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Apart from that here are some more

  1. That the Japanese stock market has performed especially badly. It has performed badly compared to almost all others, but somebody who would have reinvested dividends would now be up from the peak. The capital values are still about 20% down, but dividend reinvestment would have made a huge difference. A bit like if you own a house you can still make money if the capital values are down due to rental incomes, the same applies to stock markets even though most go up in capital value terms as well.
  2. That diversification is now stupid. Take the aforementioned Japanese point. If somebody would have invested say $100,000 at the height of the bubble economy, and never added a penny apart from reinvesting dividends, they would now be up. It is still a disappointing return though – 1% per year above inflation or so – but shows patience can pay off. Now imagine that investor had put a third in the Japanese stock market ($33,333), a third in a bonds index and a third in the S&P500, they would have earned about 4%-5% after inflation.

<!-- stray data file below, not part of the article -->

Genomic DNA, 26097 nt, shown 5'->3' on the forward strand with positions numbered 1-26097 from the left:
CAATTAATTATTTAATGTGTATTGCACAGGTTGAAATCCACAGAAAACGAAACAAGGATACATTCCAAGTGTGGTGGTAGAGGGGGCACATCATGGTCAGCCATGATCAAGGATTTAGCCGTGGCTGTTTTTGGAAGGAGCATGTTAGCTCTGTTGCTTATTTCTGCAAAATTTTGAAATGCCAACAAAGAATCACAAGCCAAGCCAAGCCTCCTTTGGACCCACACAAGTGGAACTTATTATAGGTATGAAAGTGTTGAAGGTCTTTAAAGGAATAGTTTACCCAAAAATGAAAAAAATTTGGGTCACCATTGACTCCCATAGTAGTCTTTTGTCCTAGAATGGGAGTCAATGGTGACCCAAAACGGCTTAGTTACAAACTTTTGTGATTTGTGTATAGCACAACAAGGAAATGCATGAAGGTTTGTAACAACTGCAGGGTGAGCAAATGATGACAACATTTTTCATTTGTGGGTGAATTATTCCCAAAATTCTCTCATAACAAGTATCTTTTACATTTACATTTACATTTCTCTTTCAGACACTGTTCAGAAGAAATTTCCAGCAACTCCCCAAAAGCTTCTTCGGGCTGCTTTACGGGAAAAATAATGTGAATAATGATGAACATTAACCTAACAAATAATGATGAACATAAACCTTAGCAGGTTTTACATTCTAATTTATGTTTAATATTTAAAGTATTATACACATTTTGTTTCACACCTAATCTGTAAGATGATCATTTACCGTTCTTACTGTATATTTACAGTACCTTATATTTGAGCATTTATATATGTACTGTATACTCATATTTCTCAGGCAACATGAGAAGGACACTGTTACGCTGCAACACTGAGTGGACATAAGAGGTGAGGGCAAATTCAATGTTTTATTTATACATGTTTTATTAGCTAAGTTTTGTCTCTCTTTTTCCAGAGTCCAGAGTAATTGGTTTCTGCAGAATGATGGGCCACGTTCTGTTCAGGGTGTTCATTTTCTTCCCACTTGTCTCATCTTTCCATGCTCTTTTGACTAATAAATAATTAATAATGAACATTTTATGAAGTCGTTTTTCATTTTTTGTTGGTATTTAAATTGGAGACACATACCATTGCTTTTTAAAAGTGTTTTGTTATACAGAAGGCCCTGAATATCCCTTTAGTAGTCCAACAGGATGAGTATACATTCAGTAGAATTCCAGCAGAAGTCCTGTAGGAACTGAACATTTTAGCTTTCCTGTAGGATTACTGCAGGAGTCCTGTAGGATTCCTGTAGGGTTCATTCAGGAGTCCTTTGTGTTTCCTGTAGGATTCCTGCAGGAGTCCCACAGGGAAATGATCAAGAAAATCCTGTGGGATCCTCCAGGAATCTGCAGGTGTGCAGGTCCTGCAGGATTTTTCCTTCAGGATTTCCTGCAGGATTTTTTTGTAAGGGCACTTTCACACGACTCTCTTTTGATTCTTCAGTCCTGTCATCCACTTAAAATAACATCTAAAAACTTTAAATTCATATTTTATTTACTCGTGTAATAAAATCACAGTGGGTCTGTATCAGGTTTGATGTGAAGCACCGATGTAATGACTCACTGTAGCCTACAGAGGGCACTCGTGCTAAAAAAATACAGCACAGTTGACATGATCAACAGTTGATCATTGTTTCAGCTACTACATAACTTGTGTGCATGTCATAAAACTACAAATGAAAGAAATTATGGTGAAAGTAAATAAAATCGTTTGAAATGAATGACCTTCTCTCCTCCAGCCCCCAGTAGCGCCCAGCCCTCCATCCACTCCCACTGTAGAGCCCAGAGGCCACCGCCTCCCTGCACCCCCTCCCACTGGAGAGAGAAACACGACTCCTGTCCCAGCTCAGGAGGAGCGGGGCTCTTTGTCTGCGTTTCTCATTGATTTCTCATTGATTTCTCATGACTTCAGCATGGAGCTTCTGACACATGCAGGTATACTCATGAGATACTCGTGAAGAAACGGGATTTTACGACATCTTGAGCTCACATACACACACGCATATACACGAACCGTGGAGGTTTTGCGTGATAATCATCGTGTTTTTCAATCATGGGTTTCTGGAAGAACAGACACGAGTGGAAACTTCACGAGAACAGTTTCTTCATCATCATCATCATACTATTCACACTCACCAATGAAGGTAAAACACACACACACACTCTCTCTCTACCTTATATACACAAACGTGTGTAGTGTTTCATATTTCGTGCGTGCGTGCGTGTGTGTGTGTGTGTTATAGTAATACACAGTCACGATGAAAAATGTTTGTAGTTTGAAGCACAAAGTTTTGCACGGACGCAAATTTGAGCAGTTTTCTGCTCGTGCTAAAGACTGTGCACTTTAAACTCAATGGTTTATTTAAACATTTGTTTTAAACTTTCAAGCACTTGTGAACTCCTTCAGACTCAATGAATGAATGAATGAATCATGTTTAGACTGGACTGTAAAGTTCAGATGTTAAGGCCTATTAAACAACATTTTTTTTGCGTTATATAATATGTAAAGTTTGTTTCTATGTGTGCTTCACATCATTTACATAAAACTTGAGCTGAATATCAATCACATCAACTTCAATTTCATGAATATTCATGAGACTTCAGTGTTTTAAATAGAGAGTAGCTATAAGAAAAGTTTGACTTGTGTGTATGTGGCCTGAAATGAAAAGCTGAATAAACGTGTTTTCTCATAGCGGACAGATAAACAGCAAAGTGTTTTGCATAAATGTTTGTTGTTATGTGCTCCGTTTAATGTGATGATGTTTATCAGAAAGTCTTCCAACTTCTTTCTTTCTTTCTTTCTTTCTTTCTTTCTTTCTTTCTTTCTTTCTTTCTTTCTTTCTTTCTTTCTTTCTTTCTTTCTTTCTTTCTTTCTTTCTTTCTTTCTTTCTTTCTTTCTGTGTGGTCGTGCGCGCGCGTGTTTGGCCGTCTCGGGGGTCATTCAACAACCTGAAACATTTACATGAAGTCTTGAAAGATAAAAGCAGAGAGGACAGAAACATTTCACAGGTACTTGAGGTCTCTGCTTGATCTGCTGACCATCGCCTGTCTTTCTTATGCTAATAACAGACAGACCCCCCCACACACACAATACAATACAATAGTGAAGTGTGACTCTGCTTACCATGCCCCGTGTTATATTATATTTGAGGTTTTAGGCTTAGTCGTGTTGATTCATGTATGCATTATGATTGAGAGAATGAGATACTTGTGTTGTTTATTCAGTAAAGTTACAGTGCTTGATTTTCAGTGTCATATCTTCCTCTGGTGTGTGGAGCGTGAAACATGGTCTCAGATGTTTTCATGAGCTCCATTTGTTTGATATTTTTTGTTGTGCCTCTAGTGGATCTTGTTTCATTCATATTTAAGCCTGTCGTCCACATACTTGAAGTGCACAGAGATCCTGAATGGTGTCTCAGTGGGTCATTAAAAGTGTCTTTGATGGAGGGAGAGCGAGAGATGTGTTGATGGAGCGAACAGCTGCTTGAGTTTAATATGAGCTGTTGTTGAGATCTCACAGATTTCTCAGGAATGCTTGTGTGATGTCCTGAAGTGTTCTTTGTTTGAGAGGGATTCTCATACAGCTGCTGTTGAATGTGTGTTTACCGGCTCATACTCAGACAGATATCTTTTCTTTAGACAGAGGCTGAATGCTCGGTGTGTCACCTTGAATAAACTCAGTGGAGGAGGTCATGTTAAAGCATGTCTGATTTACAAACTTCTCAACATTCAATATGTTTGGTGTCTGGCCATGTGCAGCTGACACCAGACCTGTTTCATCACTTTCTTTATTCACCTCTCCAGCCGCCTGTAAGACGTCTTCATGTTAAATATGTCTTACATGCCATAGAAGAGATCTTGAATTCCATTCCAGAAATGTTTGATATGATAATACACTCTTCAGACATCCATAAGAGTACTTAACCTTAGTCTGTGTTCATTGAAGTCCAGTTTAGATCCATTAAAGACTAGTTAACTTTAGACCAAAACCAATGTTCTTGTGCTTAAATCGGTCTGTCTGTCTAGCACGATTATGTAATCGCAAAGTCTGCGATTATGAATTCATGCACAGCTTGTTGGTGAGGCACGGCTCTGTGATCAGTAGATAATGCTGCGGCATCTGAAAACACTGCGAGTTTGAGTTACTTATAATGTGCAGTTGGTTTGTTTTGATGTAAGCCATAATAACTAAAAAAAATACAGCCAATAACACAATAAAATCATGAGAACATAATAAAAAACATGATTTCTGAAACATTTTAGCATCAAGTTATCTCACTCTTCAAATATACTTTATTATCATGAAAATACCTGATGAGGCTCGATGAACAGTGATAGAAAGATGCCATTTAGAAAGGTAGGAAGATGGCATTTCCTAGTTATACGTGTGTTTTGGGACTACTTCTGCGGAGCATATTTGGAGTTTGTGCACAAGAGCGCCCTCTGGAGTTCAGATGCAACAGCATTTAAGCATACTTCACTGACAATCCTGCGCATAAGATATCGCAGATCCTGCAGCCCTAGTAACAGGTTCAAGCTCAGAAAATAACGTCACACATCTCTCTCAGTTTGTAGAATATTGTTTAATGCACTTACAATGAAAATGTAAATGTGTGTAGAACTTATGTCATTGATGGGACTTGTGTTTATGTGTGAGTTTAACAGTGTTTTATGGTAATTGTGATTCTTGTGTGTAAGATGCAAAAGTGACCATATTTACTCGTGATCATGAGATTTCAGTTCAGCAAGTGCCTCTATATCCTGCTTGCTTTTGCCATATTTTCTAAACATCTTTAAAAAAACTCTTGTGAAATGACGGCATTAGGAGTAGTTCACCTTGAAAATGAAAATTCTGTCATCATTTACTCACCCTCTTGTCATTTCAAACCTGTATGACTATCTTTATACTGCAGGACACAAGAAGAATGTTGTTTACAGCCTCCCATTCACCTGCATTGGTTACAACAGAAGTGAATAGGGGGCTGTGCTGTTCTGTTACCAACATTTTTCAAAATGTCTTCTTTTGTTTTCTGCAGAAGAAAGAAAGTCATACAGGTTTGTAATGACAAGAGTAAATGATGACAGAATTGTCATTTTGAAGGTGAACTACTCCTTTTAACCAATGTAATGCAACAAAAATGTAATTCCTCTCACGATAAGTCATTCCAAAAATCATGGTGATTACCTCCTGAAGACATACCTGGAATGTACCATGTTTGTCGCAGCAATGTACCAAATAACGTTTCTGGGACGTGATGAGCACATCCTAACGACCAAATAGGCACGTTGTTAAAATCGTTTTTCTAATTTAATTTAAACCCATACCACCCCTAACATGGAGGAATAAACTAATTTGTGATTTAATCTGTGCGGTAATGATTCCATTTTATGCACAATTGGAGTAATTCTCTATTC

3. All investors are rich or high-income. Many have normal jobs, and have become wealthy slowly.
  4. That stocks do well or badly under certain conditions. This one allows surprises people. Stocks can go up, and down, under wars, pandemics and various other events. It is pretty normal that they will even soar during unexpected times such as government shutdowns. The fact that stocks did well during lockdowns in 2020 isn’t surprising for those that have read the historical data.
  5. That people can predict, and time the stock market, consistently over decades.